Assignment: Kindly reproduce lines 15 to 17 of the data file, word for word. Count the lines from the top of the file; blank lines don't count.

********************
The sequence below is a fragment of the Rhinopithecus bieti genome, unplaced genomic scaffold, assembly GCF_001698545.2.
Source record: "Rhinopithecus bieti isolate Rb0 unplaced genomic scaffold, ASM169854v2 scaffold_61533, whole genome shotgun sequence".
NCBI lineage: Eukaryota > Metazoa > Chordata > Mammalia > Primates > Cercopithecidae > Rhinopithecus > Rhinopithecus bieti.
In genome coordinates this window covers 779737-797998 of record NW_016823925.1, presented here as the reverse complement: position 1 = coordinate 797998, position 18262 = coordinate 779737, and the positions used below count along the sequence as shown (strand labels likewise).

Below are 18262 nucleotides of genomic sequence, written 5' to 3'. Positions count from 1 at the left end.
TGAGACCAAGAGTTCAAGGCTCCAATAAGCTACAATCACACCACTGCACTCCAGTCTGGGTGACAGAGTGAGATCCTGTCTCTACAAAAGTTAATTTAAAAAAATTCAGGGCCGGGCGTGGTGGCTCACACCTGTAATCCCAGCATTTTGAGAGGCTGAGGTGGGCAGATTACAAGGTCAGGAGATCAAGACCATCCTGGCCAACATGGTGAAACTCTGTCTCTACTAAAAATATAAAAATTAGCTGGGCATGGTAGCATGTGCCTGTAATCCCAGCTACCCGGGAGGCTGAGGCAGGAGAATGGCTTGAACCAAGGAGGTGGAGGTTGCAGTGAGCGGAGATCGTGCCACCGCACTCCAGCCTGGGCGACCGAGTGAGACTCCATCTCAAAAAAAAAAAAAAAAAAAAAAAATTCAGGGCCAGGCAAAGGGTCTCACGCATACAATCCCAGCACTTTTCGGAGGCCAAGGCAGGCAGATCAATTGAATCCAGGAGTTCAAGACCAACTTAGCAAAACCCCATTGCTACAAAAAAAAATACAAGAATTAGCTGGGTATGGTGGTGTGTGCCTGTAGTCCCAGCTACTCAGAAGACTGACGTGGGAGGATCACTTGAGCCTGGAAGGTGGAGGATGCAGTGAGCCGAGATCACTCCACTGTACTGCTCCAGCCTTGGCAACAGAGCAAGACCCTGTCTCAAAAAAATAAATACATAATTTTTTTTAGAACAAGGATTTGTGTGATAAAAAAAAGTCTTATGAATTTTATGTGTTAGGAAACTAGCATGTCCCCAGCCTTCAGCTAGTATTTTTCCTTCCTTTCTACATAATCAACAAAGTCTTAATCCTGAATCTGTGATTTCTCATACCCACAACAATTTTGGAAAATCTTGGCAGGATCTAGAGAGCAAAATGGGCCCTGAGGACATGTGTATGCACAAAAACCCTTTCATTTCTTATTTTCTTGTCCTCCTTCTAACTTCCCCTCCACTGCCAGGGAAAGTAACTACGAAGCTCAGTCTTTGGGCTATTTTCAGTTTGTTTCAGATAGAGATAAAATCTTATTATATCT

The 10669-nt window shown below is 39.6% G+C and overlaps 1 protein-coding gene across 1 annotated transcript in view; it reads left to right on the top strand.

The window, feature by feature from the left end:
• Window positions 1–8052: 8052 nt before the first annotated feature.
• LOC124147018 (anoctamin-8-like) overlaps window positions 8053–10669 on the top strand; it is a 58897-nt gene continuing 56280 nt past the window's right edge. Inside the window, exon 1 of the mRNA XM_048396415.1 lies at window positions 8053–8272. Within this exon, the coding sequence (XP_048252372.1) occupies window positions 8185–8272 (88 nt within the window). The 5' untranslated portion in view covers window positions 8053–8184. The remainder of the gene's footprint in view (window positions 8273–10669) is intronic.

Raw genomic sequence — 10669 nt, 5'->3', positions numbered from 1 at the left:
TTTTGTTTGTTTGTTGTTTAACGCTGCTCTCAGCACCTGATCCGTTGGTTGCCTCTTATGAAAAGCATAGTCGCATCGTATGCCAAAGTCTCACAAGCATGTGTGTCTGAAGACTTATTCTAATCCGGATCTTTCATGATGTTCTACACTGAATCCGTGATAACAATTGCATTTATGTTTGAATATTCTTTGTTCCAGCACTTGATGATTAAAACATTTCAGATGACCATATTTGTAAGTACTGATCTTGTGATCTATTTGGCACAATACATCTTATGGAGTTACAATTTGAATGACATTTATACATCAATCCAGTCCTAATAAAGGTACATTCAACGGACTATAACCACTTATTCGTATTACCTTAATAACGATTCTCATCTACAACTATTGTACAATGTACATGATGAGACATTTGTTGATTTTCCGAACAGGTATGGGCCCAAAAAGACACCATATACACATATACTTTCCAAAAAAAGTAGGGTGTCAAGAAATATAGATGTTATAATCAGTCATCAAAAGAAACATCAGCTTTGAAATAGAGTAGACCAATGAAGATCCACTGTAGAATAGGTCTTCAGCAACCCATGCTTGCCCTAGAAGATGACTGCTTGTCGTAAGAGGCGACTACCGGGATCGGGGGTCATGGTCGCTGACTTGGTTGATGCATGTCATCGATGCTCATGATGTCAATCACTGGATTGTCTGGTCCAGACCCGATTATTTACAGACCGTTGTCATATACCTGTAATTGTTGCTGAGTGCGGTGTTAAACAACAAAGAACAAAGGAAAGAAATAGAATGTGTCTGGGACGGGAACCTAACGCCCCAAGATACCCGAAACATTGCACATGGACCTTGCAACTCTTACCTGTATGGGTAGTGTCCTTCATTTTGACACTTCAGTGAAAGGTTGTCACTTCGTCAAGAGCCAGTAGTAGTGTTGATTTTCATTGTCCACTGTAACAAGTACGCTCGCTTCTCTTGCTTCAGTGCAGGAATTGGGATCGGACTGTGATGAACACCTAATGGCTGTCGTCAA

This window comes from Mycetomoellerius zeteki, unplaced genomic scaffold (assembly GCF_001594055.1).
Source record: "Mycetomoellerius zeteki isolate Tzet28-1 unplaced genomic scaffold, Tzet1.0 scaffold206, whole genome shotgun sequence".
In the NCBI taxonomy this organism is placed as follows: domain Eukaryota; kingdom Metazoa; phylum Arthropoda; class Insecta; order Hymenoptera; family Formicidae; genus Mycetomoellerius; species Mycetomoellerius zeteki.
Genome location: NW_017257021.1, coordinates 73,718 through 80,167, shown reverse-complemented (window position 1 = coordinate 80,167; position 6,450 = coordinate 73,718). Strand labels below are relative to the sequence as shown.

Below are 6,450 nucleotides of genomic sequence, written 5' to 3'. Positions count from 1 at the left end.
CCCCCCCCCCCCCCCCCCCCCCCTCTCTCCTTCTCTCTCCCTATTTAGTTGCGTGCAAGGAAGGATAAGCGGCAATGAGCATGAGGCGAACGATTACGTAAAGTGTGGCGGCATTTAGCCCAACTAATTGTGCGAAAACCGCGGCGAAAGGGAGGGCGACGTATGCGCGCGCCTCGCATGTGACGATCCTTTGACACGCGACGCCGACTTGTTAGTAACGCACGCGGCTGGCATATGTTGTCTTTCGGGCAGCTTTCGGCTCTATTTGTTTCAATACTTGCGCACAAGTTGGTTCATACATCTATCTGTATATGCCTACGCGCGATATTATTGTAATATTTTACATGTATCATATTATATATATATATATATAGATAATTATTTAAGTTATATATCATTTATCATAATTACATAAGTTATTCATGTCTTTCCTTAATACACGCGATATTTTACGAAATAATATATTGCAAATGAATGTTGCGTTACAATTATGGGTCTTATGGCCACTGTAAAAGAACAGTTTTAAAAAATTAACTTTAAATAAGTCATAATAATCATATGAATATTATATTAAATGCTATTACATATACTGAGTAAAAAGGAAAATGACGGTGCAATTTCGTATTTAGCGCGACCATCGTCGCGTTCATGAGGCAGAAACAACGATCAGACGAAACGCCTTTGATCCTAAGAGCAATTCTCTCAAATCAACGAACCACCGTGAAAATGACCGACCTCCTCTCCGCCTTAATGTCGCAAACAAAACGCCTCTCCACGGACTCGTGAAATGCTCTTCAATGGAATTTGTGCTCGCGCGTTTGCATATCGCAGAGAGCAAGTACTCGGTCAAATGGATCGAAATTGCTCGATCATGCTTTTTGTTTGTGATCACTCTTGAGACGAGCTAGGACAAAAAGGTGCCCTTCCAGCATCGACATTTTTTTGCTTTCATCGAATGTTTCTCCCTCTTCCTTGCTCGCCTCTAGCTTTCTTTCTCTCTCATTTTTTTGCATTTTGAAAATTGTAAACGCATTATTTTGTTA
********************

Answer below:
In the NCBI taxonomy this organism is placed as follows: domain Eukaryota; kingdom Metazoa; phylum Arthropoda; class Insecta; order Hymenoptera; family Formicidae; genus Mycetomoellerius; species Mycetomoellerius zeteki.
Genome location: NW_017257021.1, coordinates 73,718 through 80,167, shown reverse-complemented (window position 1 = coordinate 80,167; position 6,450 = coordinate 73,718). Strand labels below are relative to the sequence as shown.

Below are 6,450 nucleotides of genomic sequence, written 5' to 3'. Positions count from 1 at the left end.